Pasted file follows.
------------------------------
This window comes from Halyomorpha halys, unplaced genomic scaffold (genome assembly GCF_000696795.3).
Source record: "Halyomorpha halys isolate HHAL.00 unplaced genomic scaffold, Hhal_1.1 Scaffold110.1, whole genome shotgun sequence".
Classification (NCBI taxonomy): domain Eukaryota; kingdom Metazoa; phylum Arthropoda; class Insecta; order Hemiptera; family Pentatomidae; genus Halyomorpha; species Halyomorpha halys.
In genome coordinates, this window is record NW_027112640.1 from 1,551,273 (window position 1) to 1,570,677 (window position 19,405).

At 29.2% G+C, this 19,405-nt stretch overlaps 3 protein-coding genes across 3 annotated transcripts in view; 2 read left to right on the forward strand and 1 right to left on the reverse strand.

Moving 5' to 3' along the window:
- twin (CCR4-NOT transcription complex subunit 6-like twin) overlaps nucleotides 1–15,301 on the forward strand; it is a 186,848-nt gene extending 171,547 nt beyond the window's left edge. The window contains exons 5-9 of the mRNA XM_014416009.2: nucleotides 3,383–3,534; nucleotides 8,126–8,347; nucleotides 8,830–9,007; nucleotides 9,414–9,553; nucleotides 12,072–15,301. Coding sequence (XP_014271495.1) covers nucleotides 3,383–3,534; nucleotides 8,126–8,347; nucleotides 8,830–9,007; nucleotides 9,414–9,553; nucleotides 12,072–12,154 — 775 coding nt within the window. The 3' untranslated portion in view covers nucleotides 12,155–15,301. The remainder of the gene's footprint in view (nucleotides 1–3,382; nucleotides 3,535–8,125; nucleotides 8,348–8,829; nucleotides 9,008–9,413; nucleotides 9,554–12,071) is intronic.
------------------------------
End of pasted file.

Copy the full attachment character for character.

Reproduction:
This window comes from Halyomorpha halys, unplaced genomic scaffold (genome assembly GCF_000696795.3).
Source record: "Halyomorpha halys isolate HHAL.00 unplaced genomic scaffold, Hhal_1.1 Scaffold110.1, whole genome shotgun sequence".
Classification (NCBI taxonomy): domain Eukaryota; kingdom Metazoa; phylum Arthropoda; class Insecta; order Hemiptera; family Pentatomidae; genus Halyomorpha; species Halyomorpha halys.
In genome coordinates, this window is record NW_027112640.1 from 1,551,273 (window position 1) to 1,570,677 (window position 19,405).

At 29.2% G+C, this 19,405-nt stretch overlaps 3 protein-coding genes across 3 annotated transcripts in view; 2 read left to right on the forward strand and 1 right to left on the reverse strand.

Moving 5' to 3' along the window:
- twin (CCR4-NOT transcription complex subunit 6-like twin) overlaps nucleotides 1–15,301 on the forward strand; it is a 186,848-nt gene extending 171,547 nt beyond the window's left edge. The window contains exons 5-9 of the mRNA XM_014416009.2: nucleotides 3,383–3,534; nucleotides 8,126–8,347; nucleotides 8,830–9,007; nucleotides 9,414–9,553; nucleotides 12,072–15,301. Coding sequence (XP_014271495.1) covers nucleotides 3,383–3,534; nucleotides 8,126–8,347; nucleotides 8,830–9,007; nucleotides 9,414–9,553; nucleotides 12,072–12,154 — 775 coding nt within the window. The 3' untranslated portion in view covers nucleotides 12,155–15,301. The remainder of the gene's footprint in view (nucleotides 1–3,382; nucleotides 3,535–8,125; nucleotides 8,348–8,829; nucleotides 9,008–9,413; nucleotides 9,554–12,071) is intronic.